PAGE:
Crime

Police hope to solving cold cases

Lexington police, Bluegrass Crime Stoppers and the Kentucky Department of Corrections announced Friday that they have received a grant to help solve cold cases through playing cards.

Kentucky Cold Case Homicide playing cards feature a photo and description of 52 cold cases in Kentucky and will be distributed through the local Community Corrections Center and in 18 prisons and multiple jails around the state.

"It is a creative and proactive project," said Lexington Detective Chris Schoonover. "It puts the cards in the hands of individuals who might have information about these crimes."

Kentucky is the 10th state to produce the cards. The idea came from the Pentagon's use of cards in 2003 to search for Saddam Hussein's inner circle.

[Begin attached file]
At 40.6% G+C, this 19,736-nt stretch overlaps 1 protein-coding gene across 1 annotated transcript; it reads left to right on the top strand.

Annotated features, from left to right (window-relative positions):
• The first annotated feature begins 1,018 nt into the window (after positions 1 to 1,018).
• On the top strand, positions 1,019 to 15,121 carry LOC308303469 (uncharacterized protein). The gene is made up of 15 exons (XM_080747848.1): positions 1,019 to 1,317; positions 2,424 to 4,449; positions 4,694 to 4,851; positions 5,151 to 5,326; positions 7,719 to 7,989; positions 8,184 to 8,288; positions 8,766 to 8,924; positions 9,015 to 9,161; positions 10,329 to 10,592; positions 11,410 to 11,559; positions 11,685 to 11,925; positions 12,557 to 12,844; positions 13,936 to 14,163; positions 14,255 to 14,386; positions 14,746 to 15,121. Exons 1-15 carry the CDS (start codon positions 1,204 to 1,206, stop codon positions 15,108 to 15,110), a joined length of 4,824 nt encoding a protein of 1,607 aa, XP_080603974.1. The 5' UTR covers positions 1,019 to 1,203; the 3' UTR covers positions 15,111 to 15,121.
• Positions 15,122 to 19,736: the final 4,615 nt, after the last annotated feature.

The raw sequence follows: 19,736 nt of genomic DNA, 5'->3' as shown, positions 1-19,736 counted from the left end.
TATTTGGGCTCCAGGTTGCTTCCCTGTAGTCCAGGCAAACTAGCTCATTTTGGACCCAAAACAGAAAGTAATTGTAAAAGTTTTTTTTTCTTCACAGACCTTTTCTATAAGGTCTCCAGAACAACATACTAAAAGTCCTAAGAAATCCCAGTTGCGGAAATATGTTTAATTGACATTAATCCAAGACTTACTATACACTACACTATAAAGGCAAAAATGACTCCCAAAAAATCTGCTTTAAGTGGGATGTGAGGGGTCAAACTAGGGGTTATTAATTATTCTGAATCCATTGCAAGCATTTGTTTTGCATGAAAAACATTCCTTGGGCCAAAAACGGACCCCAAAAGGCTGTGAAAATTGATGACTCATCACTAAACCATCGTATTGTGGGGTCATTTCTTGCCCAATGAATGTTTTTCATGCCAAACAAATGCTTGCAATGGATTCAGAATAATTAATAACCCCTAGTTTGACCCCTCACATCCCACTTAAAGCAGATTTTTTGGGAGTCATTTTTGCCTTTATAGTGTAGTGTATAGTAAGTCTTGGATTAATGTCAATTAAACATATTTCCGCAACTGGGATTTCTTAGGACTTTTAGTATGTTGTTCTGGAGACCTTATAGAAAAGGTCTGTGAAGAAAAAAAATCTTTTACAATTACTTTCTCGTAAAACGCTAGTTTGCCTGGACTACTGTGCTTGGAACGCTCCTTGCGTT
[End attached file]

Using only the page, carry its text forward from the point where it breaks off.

Two years later, Florida produced cold-case cards and solved a cold-case homicide soon after.

For victims' family members such as Christine Kavanaugh, the cards represent hope for an unsolved case. Kavanaugh's uncle Toby Kavanaugh was found dead in his Lexington home June 17, 1994.

"If someone hears something, or perhaps seeing my uncle's picture on the ace of hearts, it will influence someone to come forward," Kavanaugh said. "I am very hopeful that new information and leads will come forward, and that will certainly provide some closure."

Inmates who have information about a cold case featured on the cards may use an anonymous tip line provided by Bluegrass Crime Stoppers. The tip line number is at the bottom of each card and can be reached from any of the correctional facilities.

Although the first edition of the cold-case cards will be distributed to inmates only, Lexington police might create a Web site where the public could see the cards.

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